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Sociology 433

SOCY 433
RURAL SOCIOLOGY

Catalog Entry

SOCY 433. Rural Sociology
Three hours lecture (3).

Prerequisite: SOCY 110 or SOCY/ANTH 121

This course is the study of rural society including its organization, rural people and their activities. The focus is on historical background, recent developments and significant current and future trends.

 

Detailed Description of Content of Course

I. Introduction

A. Nature of Rural Sociology
B. Basic Components of Socio-Cultural System
C. Rural Society--Past and Present
D. Rural-Urban Differences

II. Demography

A. Rural Demographic Trends: Past and Present
B. Third World Demographic Problems: Rural and Urban
C. Size, Distribution, and Characteristics of Rural Population

III. Social Institutions in Rural Society

A. Economics

1. Rural industrialization: Appalachian Case

B. Family
C. Education
D. Religion
E. Politics

IV. Social Problems in Rural Areas

A. Poverty
B. Crime
C. Health
D. Housing

V. Special Groups in Rural Areas

A. Elderly
B. Women
C. Minorities

1. Blacks
2. Hispanics
3. American Indian

VI. Social Change in Rural Areas

A. Communication and Technological Change
B. Rural-Urban Interaction
C. The New Rural Society

 

Detailed Description of Conduct of Course

Through lecture at the beginning of the course, the instructor establishes a framework that structures all further course content. The overall goal of the course is to have students recognize the symbiotic and dynamic relationship between rural and urban society. This goal is achieved through the following course activities:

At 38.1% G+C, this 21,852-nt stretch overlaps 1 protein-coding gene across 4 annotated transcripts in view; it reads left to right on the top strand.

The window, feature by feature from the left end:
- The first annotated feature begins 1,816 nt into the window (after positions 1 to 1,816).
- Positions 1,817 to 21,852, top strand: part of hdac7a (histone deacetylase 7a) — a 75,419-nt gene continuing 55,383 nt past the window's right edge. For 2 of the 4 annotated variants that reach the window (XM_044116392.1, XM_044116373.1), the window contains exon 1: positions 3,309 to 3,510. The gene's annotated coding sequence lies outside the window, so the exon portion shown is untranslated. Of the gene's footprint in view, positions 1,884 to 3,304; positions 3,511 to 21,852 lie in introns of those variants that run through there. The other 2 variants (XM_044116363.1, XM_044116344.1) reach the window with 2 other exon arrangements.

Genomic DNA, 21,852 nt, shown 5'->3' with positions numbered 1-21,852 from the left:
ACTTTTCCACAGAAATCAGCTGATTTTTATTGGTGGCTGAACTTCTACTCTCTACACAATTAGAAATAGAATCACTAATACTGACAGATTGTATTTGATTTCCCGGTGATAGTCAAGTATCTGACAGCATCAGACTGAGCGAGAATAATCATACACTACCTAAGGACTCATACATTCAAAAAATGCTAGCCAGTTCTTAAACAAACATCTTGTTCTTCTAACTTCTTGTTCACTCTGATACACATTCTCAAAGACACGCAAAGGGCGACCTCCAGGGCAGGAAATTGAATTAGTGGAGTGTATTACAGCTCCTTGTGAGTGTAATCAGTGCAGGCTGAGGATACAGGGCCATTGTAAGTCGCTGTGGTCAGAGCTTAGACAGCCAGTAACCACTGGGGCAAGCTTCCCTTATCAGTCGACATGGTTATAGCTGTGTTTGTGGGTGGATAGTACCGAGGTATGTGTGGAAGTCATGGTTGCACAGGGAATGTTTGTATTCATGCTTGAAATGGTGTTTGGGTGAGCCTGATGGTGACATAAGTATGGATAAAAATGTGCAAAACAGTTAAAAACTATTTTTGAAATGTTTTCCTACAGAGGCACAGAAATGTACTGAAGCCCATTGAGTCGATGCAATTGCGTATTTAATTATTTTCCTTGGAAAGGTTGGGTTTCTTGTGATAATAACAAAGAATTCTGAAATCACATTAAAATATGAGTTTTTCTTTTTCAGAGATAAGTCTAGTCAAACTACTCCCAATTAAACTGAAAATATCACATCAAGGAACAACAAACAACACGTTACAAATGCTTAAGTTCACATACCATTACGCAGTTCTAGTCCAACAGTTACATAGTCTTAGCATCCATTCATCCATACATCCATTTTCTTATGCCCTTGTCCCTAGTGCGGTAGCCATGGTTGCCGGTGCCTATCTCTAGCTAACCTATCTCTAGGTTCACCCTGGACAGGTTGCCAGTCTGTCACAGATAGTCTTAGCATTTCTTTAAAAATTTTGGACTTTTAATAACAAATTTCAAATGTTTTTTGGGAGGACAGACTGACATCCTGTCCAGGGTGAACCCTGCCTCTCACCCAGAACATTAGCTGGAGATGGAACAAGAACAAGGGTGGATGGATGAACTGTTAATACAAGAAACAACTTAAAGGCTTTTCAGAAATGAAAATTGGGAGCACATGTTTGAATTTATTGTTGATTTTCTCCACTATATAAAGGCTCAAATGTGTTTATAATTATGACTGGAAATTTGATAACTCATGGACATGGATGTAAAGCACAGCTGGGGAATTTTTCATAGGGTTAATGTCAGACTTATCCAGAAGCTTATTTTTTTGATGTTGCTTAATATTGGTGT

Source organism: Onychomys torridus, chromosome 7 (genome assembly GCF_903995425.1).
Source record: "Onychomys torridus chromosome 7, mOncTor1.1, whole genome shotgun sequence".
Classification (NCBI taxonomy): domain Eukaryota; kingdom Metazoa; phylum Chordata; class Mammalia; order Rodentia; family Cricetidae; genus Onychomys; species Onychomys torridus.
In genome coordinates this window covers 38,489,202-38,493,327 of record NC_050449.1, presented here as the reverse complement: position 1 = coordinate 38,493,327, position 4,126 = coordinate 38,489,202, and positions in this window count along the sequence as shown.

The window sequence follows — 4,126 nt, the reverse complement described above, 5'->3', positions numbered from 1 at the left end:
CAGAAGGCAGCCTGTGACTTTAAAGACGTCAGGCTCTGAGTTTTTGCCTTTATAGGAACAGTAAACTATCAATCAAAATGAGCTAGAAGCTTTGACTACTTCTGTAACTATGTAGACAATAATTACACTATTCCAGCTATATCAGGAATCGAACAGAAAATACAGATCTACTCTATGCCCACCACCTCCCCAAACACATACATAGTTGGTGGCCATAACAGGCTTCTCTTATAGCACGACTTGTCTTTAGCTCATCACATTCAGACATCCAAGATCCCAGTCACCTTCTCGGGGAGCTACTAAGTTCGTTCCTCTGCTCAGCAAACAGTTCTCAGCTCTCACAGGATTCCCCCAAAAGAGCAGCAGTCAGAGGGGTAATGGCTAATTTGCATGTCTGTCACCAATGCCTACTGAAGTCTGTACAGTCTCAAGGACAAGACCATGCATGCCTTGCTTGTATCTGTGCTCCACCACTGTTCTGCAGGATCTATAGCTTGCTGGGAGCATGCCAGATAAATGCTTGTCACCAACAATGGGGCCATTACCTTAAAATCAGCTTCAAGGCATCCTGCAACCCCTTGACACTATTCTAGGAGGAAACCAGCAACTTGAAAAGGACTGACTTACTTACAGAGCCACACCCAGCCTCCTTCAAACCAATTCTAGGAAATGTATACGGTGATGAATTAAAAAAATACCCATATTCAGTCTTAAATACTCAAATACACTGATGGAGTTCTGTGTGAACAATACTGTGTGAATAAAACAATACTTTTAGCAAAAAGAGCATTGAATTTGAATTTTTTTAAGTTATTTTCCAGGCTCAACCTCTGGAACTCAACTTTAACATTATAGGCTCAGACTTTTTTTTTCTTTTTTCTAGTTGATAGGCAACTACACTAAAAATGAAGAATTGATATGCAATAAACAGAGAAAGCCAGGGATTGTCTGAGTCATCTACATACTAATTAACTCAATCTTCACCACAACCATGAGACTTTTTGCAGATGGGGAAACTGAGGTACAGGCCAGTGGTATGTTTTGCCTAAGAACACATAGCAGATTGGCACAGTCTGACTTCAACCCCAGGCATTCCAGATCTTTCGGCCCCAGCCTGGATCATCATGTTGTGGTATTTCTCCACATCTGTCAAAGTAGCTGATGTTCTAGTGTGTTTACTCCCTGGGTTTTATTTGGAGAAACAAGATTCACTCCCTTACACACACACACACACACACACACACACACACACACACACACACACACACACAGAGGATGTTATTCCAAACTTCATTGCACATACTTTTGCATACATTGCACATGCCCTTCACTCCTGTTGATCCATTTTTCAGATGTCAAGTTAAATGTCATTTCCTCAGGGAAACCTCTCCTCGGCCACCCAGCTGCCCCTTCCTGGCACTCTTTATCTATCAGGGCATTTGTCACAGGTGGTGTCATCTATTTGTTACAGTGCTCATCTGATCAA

• Textbook Reading: The text for this course is a general overview of rural society and serves as a reference. It details special characteristics of rural society in relationship to urban society.
  • Current Event Analysis: Students are required to review current newspapers, news magazines, and television news for stories about rural life. They are required to analyze the stories in relation to course materials.
  • Small Group Work: Students are required to work in small groups and focus on a topic from the syllabus. This work is conducted with the professor present. As each group's topic appropriately fits into the outline of the course, the group is asked to report on their findings and relate them to the total course content.
  • Writing Essay Tests: On tests and exams, students analyze and integrate course materials. The emphasis is on integration and presentation of their learning in concise, clear form.

Persistent uses of writing, small group collaboration with professor contact, reporting, analysis, and lecture provide students with a variety of ways to study and learn about rural society.

 

Goals and Objectives of the Course

Students will:

1. recognize rural sociology as a subdiscipline within the broader field of sociology;
2. understand how rural society has been viewed in the past and how it is presently viewed in relationship to urban society;
3. have knowledge of special rural populations and major demographic processes in rural society;
4. have knowledge of social institutions in rural society, e.g., family, education, religion, economics, politics;
5. understand special problems of rural society, e.g., poverty, crime, health, and housing;
6. have knowledge of the special problems of special groups in rural society, e.g., elderly, women, and minorities;
7. have knowledge of social change in rural society.

 

Assessment Measures

Knowledge about rural society will be measured in several ways: tests, comprehensive final examination, current event analysis written papers, and a written report from small group work. The focus of all assessment measures is how well students integrate material covered in the course. The final examination is the ultimate test of knowledge of course material in that a specific rural issue is anlayzed using the framework for the study of rural society presented in the first several lectures.

 

Other Course Information

No other course information deemed necessary at this time.

 

Review and Approval

DATE ACTION REVIEWED
January, 2004 Reviewed Peggy A. Shifflett

March, 2009